THIS NEWS STORY is designed to help the public understand developments in the WTO. While every effort has been made to ensure the contents are accurate, it does not prejudice member governments’ positions.
“The Working Party has acknowledged the considerable advancement in the technical work undertaken by Sudan. I hope that the positive momentum which has been generated by the hard work and dedication by the Sudanese team, with the support of members, will be sustained in the coming months,” said the chair.
“The objective of the Working Party remains to stay focused and engaged in the technical substance, as we work together to advance this accession to the next level of the process,” the chair added.
Sudan’s Minister of Trade, Mr Hatim Al-Sir, led a high-level Sudanese delegation which held several bilateral meetings during their stay in Geneva. Mr Hatim underlined Sudan’s commitment to the rules-based multilateral trading system as a means of strengthening domestic policies and institutions, improving market access and achieving greater integration in the world economy.
As a newly appointed minister, he said that one of the major objectives of the new Government of the National Unity formed in May 2017 is economic reform through the WTO accession.
While expressing his appreciation to the donors who have supported Sudan’s accession process, he called on members to provide the necessary technical assistance to expedite negotiations.
The full statement of Mr Hatim is available here.
Many delegations, including Commerce and Industry Minister Mr Axel Addy of Liberia, which celebrated the first anniversary of its WTO membership commended the considerable efforts undertaken by Sudan, particularly since the last meeting of the working party in January. During this period, Sudan has submitted 18 documents and 87 pieces of legislation to the working party, and responded to 146 questions from WTO members.
Bilateral market access negotiations
Sudan reported that this week it had concluded bilateral market access negotiations with two WTO members and made good progress with other interested members.
“Progress in the bilateral negotiations is essential to move an accession forward in a concrete manner. The bilateral track needs to move in tandem with the multilateral track. Therefore, I invite members and Sudan to sustain and accelerate their bilateral engagements,” the chair said.
Foreign trade regime and WTO rules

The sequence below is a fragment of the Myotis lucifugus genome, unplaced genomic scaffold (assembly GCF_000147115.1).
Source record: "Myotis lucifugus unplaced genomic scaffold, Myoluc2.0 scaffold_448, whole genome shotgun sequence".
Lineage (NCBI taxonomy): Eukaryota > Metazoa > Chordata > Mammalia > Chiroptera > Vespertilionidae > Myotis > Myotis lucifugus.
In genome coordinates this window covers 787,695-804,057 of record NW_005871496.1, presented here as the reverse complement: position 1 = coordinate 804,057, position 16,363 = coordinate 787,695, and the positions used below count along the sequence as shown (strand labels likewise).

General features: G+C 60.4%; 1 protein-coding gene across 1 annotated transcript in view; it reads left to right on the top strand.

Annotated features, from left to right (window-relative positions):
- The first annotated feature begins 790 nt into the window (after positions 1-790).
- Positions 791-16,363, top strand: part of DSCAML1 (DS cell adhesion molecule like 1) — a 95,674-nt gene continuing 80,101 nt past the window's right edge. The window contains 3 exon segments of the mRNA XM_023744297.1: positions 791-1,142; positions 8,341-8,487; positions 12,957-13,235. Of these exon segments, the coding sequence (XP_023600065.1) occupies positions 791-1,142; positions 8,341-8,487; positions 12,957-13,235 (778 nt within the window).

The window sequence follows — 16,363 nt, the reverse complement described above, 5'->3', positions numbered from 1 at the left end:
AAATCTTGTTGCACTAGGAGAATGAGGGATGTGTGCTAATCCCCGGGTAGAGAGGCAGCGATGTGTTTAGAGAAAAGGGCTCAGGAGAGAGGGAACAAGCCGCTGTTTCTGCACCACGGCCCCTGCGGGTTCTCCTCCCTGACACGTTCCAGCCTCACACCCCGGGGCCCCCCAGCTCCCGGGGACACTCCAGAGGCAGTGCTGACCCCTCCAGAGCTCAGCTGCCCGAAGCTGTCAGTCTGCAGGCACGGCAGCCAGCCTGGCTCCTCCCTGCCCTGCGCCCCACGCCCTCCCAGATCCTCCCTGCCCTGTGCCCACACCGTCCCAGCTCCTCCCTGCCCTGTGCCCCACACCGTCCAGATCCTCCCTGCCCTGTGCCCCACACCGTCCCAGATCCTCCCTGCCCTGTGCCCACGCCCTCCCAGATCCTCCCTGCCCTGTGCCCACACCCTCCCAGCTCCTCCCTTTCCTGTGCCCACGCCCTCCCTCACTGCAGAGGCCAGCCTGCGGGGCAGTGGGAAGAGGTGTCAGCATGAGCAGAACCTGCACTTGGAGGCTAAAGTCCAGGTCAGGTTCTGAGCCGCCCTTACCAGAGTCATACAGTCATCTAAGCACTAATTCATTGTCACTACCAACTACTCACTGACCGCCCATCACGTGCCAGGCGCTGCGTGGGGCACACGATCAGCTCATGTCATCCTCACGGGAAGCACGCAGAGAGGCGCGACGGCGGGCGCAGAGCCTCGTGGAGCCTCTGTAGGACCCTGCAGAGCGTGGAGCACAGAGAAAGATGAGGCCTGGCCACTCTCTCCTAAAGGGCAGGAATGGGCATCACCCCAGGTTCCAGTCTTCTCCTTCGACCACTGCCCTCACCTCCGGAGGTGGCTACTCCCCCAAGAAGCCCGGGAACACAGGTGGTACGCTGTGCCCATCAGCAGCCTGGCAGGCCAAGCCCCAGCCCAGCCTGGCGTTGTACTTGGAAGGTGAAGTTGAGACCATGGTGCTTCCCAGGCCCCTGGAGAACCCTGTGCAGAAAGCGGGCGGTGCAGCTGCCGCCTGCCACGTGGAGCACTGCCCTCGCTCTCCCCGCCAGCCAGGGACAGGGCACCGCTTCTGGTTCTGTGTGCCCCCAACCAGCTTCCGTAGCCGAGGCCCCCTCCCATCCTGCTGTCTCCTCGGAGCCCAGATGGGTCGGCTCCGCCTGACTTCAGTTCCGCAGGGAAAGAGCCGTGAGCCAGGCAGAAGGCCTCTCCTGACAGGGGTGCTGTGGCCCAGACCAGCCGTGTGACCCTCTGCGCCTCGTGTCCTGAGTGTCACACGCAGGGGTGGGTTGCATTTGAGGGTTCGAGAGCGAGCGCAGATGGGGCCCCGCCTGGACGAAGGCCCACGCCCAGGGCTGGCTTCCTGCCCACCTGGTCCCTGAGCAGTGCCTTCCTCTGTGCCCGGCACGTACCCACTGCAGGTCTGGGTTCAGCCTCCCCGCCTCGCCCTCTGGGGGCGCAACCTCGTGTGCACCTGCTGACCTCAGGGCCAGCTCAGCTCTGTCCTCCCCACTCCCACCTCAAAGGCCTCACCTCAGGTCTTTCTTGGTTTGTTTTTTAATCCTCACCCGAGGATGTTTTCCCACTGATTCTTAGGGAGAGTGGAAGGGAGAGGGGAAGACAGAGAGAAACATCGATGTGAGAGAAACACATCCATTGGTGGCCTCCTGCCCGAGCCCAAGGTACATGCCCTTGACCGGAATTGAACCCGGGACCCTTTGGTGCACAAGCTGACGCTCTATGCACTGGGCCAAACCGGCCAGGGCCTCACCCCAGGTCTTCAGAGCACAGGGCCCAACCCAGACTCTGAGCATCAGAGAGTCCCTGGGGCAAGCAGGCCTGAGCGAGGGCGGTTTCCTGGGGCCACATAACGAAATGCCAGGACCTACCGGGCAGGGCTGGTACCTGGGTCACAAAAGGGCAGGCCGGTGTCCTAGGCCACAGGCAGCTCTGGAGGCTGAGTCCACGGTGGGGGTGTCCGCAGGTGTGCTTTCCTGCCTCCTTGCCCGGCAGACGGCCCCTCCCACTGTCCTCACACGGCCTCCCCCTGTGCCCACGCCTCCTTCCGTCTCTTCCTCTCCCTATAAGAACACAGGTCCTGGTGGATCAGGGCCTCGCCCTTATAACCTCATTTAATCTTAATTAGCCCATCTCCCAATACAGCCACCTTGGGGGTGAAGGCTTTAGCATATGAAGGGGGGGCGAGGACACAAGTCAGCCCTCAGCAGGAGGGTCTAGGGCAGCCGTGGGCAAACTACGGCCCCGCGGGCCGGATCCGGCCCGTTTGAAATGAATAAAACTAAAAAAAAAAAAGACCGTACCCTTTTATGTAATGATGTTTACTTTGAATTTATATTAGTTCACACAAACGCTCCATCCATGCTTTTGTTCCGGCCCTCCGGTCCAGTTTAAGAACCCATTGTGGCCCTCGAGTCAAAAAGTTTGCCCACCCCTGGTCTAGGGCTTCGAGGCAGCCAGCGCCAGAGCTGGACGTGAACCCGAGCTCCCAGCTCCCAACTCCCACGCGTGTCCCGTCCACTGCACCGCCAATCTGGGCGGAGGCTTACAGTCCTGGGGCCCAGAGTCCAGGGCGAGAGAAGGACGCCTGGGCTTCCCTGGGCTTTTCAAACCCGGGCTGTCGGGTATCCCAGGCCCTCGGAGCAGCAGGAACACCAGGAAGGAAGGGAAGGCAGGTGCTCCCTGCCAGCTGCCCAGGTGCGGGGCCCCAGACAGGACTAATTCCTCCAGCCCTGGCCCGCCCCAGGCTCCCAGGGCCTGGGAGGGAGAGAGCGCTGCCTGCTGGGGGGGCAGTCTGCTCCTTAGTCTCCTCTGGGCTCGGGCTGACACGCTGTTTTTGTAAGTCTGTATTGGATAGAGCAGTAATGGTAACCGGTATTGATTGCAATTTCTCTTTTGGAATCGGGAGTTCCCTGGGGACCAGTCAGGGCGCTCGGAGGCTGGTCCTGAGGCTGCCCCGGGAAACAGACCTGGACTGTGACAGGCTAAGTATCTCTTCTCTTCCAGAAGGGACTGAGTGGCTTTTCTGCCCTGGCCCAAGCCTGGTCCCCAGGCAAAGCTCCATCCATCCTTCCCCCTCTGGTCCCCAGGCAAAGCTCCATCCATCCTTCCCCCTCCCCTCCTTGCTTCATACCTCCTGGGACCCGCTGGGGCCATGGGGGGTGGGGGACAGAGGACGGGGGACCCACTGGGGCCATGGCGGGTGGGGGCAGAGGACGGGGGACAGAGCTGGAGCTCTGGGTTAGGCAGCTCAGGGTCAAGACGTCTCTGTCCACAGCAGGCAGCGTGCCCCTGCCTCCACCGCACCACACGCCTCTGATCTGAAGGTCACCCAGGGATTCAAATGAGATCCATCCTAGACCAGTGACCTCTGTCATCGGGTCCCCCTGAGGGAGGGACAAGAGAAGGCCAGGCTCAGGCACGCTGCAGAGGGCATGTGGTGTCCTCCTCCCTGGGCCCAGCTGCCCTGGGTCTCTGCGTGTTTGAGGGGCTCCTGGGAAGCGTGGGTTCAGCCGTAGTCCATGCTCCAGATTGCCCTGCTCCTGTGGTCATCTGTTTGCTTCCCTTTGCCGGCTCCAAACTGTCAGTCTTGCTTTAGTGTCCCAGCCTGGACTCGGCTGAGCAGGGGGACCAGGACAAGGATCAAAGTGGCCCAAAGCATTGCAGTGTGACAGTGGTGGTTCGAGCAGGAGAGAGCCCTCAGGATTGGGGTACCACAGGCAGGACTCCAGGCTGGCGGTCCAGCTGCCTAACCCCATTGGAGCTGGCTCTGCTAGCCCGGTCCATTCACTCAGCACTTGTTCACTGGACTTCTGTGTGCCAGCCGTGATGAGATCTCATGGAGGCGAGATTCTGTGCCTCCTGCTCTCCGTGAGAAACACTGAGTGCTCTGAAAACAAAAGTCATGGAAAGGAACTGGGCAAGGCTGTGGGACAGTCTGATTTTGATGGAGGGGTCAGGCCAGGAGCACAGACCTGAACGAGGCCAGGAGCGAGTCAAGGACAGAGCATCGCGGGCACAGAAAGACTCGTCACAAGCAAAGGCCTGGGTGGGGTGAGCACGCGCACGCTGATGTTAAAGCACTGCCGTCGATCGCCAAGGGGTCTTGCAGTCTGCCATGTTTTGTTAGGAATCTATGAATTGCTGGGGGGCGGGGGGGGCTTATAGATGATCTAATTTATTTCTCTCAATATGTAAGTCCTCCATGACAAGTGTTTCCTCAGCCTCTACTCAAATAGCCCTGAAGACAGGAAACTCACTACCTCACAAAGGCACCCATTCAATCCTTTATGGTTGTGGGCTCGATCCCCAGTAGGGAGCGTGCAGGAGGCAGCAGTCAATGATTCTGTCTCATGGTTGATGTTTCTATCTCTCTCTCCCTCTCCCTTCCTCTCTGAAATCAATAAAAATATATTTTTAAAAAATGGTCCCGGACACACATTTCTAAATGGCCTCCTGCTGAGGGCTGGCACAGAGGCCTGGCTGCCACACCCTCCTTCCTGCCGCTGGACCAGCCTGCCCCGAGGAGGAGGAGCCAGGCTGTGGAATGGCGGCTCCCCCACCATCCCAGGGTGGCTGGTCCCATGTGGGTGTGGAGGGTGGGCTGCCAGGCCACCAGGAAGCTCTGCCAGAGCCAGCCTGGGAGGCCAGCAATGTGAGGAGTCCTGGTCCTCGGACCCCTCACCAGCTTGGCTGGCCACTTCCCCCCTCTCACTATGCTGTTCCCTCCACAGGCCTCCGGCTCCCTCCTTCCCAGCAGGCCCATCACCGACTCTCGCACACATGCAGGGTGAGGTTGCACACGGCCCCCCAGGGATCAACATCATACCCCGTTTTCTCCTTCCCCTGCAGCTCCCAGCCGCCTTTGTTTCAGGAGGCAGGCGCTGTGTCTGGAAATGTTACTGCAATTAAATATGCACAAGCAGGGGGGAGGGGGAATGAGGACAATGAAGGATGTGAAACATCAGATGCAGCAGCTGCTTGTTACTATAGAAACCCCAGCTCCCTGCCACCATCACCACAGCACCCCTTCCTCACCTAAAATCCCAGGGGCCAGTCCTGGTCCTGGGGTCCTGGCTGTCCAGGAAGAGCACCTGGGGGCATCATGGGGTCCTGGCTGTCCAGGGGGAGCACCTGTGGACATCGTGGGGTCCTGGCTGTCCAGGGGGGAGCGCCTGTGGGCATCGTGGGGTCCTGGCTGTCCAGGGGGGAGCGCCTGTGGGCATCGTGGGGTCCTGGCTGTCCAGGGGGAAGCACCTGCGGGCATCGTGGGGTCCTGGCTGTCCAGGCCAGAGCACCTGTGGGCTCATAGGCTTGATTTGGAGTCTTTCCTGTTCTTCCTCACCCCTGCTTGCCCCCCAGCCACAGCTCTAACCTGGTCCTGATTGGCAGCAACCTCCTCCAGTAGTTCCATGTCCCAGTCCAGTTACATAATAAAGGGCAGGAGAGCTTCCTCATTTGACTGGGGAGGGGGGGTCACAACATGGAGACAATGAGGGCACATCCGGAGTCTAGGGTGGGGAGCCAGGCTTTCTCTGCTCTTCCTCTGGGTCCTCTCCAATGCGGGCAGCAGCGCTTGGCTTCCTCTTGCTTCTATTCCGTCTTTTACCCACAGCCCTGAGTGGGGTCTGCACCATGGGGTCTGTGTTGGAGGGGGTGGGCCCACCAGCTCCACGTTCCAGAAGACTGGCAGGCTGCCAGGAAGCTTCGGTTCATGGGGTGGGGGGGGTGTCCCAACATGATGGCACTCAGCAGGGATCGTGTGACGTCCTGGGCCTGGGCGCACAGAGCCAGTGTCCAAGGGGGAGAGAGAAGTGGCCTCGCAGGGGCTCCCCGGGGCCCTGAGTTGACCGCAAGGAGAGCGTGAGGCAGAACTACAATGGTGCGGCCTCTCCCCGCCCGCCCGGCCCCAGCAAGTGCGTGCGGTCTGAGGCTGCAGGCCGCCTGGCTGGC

Members of the working party continued the examination of Sudan’s foreign trade regime on the basis of the revised Memorandum on Foreign Trade Regime and other inputs provided by Sudan.
Members provided comments and questions on a wide range of issues pertaining to the country’s trade and trade-related developments, including fiscal policy, foreign exchange rates, investment regime, state trading enterprises, right to appeal, trading rights, import licensing, rules of origin, export regulations, technical barriers to trade (TBT)/sanitary and phytosanitary (SPS) measures, trade-related aspects of intellectual property rights (TRIPS), transparency and regional trade agreements.
Sudan informed members about the latest legislative developments, and reaffirmed that the legislature will ensure that the country’s trade laws are in full conformity with WTO rules before accession.
The chair of the working party stressed that domestic reforms and the associated review of legislative developments are central to all accessions and urged Sudan to continue submitting newly enacted trade related legislation as it becomes available.
Sudan and WTO members were invited to continue pursuing bilateral market access negotiations intensively. The Sudanese government was also requested to prepare an updated set of documentation based on the written questions to be received from members.
Sudan was further invited to start preparing detailed action plans in areas where it would need to seek transition periods after accession, as well as a list of draft specific commitments which Sudan would be ready to undertake as part of its terms of accession.
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